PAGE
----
Australia's deepest offshore drilling operation has won approval from regulators before its environment plan has been made public under disclosure rules that have since been tightened.
Esso this week won approval from the National Offshore Petroleum Safety and Environmental Management Authority for plans to drill for gas about 100 kilometres off the Victorian coast in Bass Strait in its Sculpin prospect.
The company, owned by US energy giant Exxon, expects to drill as deep as about 2300 metres, or slightly deeper than the 2240-metre oil well proposed by Norway's Equinor in the Great Australian Bight, the agency said.
New rules to increase transparency of environmental plans for offshore drilling came into effect on April 25 - but don't apply to either Exxon or Equinor as their proposals were lodged earlier, an agency spokesman said.
The new rules require draft environment plans submitted to the agency to be published before regulatory assessment, with a 30-day public comment period to apply to environment plans for seismic surveys and exploratory drilling.
Madeline Taylor, a natural resources law expert at the University of Sydney, noted Equinor had voluntarily released its environmental plans for scrutiny, and called on Esso to follow suit, given the similar scale and complexity of the drilling.
"Clearly Equinor is adhering to best industry practice in an effort to uphold transparency and accountability to the community," Dr Taylor said. "Both of these aspects are critical to attaining a social licence and applying best practice standards."
Esso, Resources Minister Matt Canavan and the Victorian government were approached for comment.
Environmental groups have opposed Equinor's plans, noting the company's own oil pollution emergency plan identified risks from a well blowout included fouling beaches from Albany in Western Australia to as far as Sydney's beaches.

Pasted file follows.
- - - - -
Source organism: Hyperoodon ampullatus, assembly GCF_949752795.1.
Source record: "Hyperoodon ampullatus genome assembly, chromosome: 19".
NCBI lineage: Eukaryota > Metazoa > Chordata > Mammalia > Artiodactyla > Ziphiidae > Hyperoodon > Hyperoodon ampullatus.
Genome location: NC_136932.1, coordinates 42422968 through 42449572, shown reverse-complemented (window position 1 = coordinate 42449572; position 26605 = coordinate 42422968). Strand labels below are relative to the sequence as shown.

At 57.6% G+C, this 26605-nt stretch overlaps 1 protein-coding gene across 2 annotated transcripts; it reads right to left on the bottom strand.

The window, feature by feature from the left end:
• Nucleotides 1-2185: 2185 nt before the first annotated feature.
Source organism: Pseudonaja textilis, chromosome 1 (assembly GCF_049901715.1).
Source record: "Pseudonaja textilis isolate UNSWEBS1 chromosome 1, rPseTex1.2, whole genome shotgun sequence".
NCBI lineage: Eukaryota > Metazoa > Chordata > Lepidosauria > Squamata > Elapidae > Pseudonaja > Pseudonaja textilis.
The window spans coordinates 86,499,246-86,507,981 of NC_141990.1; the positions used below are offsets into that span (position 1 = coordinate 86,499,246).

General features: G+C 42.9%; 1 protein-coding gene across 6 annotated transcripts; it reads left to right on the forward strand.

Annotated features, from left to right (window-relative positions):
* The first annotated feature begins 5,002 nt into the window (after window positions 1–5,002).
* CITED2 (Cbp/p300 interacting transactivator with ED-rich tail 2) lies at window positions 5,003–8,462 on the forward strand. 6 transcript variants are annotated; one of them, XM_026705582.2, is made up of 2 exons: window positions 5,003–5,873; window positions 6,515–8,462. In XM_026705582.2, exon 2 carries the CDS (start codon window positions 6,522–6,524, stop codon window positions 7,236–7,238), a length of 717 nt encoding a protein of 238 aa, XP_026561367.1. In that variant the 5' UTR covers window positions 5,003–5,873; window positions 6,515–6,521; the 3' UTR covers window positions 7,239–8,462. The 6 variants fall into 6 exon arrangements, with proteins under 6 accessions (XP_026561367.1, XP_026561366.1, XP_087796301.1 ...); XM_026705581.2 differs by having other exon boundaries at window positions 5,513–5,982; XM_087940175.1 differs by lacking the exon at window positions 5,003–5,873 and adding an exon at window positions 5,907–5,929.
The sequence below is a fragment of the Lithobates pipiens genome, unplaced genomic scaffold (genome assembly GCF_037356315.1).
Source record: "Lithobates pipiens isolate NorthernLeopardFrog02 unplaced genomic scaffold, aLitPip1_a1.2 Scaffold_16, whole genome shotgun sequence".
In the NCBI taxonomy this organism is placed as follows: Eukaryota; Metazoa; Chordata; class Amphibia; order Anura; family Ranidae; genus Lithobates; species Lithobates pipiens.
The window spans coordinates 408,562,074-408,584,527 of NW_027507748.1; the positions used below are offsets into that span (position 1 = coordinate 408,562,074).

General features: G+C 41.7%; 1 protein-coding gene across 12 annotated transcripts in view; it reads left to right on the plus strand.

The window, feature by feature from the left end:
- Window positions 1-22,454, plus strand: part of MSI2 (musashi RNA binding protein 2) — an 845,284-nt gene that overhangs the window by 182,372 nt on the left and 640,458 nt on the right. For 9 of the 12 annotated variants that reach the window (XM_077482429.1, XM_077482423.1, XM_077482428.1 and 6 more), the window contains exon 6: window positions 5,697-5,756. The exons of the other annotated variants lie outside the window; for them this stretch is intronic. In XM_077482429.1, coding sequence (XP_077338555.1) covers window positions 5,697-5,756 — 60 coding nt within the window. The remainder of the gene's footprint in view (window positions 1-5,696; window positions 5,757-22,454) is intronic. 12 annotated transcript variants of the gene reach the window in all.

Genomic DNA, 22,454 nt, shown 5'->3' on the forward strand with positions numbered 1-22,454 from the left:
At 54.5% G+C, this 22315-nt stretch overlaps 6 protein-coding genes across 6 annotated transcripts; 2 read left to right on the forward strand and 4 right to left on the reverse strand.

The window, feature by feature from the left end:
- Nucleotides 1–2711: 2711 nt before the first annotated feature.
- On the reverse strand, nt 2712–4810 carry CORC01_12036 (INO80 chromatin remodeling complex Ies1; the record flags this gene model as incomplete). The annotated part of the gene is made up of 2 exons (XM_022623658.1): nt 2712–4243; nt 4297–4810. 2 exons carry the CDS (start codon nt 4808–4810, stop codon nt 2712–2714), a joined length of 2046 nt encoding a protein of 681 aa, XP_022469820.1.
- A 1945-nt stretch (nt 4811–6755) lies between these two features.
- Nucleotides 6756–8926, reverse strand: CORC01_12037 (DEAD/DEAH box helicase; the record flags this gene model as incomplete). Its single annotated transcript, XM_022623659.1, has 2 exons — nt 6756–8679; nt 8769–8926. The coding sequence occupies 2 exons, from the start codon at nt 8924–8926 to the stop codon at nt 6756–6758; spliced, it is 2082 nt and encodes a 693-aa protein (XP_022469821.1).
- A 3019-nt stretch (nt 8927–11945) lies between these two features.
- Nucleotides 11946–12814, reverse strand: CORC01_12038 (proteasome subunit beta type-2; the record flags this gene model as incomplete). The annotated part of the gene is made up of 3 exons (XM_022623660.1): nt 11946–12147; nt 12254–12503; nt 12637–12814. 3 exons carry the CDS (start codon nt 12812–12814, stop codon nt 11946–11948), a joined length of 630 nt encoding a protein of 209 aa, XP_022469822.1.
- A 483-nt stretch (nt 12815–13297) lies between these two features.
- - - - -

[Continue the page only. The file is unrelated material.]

Dr Taylor noted both companies' wells would be among the deepest globally. The maximum depth of North Sea wells, for instance, was 725 metres, while the world's deepest subsea well is in the Gulf of Mexico at 2700 metres.
BP's notorious Deepwater Horizon blowout in 2010 was drilled to waters about 1500 metres deep, and leaked about 4.9 million barrels of oil over five months until the well was sealed.
"Deepwater offshore drilling is extremely risky," Jamie Hanson, Greenpeace Australia's head of campaigns, said. "As we saw with the Deepwater Horizon disaster, it simply isn't possible to eliminate the real risk of catastrophic accidents."
Mr Hanson said that, given the climate emergency, new fossil fuel developments should cease.
The announcement of Esso's approval comes as a class action trial over a 2009 oil spill in the Timor Sea led by Maurice Blackburn Lawyers went to trail in the Federal Court on Monday.
The law firm is acting on behalf of 15,000 Indonesian seaweed farmers against the oil company PTTEP Australasia over oil and gas leakage from its Montara rig located about 690 kilometres west of Darwin.
- SMH/The Age